Clever but affecting, endlessly referential (to cinema history, old Paris, itself) without feeling hollow and overintellectualized, Holy Motors was an upstart entry at this year’s Cannes festival. There it won the Prix de la Jeunesse (the Youth Prize—an award decided by a small group of cineasts aged eighteen to twenty-five), though the film was notably snubbed by the official jury. Managing to be visually sumptuous, engagingly kinetic, and thumpingly entertaining while flouting most laws of narrative (lacking even the internal “consistency” of dream logic), it is also something of a throwdown to contemporary (particularly American) filmmakers to get off their script-doctored, focus-grouped asses and use their imaginations.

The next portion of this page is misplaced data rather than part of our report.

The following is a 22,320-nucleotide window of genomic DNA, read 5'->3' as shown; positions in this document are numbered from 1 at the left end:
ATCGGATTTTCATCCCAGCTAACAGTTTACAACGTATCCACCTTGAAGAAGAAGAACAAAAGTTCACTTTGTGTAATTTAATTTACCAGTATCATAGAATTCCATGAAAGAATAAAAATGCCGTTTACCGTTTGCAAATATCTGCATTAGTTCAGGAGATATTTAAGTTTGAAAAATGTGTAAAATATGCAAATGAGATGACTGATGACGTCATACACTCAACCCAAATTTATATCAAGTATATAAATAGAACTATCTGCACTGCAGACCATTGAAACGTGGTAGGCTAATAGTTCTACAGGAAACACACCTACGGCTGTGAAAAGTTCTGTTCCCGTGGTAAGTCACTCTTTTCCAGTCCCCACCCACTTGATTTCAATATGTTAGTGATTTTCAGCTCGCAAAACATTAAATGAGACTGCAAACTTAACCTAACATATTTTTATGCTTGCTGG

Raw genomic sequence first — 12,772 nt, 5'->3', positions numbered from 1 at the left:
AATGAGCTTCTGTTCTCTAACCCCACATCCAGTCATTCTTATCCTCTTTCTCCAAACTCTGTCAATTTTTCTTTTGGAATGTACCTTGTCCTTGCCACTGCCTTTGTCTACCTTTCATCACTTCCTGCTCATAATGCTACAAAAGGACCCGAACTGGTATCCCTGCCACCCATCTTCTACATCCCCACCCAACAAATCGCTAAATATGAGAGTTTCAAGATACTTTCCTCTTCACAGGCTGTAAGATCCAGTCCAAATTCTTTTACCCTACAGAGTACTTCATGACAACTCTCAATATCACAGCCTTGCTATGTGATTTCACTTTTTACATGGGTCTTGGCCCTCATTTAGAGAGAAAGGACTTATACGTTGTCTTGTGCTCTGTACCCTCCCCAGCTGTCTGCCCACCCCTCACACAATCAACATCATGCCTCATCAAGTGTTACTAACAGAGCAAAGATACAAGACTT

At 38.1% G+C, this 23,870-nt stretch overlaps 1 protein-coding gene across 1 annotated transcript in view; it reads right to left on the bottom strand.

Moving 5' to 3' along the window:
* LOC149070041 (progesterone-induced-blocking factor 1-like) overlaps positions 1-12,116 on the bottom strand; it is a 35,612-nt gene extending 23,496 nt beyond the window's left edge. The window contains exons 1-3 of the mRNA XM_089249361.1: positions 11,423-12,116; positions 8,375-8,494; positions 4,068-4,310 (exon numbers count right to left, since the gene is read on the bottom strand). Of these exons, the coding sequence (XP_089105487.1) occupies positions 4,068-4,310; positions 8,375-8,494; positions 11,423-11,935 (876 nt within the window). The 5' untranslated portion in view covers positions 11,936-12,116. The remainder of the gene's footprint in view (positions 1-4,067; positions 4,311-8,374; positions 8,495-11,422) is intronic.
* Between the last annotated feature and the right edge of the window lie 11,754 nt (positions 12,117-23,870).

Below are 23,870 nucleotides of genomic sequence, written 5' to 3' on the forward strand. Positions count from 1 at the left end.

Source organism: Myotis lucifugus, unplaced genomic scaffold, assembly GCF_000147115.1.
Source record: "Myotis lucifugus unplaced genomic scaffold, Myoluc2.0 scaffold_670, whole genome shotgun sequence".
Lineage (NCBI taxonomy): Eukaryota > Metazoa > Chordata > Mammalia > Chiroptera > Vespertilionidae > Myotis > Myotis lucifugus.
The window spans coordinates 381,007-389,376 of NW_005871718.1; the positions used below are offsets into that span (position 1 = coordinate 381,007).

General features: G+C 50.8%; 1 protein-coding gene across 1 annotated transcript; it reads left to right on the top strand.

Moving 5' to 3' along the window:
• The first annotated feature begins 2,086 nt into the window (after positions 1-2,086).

Beginning with a man (Carax) waking up in a hotel room and finding a secret door into a grand, old-fashioned movie house, where a film plays to a motionless, seemingly dead audience, Holy Motors quickly shifts its focus to Lavant, who will play nine different characters in widely divergent contexts over the course of the story, which takes place in one day. The rough-hewn, physically versatile actor, who has starred in most of Carax’s movies, does not merely play nine different roles in films-within-a-film; he is playing a character who plays nine different roles for nine different “appointments” at various Parisian locations, driven (to the end of the night) by a female chauffeur named Céline, portrayed by Edith Scob, best known as the masked young woman in Georges Franju’s supremely creepy Eyes Without a Face (1960). For those who still rue the postmodern turn, Holy Motors may already sound annoying; you’ll have to trust me that it isn’t.